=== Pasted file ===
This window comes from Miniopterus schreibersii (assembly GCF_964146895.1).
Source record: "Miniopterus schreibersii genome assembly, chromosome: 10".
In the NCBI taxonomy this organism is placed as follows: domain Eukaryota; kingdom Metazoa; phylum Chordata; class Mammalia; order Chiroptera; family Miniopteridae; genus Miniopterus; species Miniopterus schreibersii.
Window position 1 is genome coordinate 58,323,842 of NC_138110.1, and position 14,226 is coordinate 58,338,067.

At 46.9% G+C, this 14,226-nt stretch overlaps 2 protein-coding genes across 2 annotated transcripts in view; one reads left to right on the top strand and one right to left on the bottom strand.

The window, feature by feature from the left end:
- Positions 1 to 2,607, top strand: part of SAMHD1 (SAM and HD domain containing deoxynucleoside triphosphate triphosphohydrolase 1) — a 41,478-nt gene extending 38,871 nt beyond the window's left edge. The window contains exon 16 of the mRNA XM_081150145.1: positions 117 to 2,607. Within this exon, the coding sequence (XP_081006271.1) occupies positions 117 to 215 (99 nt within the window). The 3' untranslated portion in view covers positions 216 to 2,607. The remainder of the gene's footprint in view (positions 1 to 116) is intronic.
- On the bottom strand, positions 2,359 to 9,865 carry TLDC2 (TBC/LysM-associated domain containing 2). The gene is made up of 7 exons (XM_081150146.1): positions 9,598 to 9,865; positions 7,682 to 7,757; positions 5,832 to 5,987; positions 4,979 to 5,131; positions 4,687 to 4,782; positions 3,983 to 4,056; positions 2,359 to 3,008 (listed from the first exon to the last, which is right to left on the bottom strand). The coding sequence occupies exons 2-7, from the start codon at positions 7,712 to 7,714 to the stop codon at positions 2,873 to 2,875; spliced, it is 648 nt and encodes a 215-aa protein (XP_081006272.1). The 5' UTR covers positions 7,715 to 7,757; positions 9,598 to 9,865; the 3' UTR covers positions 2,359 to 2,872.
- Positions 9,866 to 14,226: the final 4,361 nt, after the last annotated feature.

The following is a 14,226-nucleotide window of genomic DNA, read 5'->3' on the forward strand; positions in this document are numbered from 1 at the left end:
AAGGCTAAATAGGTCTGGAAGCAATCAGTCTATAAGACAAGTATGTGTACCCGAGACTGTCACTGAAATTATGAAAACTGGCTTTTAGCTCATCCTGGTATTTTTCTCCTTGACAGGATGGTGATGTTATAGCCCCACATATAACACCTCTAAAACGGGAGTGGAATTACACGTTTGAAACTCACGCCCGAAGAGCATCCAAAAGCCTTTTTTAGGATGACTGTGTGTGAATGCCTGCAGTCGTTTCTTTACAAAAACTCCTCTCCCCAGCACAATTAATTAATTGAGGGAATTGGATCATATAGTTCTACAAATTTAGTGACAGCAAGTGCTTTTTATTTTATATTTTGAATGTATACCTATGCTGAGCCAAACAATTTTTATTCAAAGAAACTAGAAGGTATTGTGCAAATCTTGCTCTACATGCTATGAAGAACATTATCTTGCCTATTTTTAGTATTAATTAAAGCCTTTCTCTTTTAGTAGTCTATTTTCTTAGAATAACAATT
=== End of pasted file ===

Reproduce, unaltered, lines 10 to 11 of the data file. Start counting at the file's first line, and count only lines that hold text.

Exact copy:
The following is a 14,226-nucleotide window of genomic DNA, read 5'->3' on the forward strand; positions in this document are numbered from 1 at the left end:
AAGGCTAAATAGGTCTGGAAGCAATCAGTCTATAAGACAAGTATGTGTACCCGAGACTGTCACTGAAATTATGAAAACTGGCTTTTAGCTCATCCTGGTATTTTTCTCCTTGACAGGATGGTGATGTTATAGCCCCACATATAACACCTCTAAAACGGGAGTGGAATTACACGTTTGAAACTCACGCCCGAAGAGCATCCAAAAGCCTTTTTTAGGATGACTGTGTGTGAATGCCTGCAGTCGTTTCTTTACAAAAACTCCTCTCCCCAGCACAATTAATTAATTGAGGGAATTGGATCATATAGTTCTACAAATTTAGTGACAGCAAGTGCTTTTTATTTTATATTTTGAATGTATACCTATGCTGAGCCAAACAATTTTTATTCAAAGAAACTAGAAGGTATTGTGCAAATCTTGCTCTACATGCTATGAAGAACATTATCTTGCCTATTTTTAGTATTAATTAAAGCCTTTCTCTTTTAGTAGTCTATTTTCTTAGAATAACAATT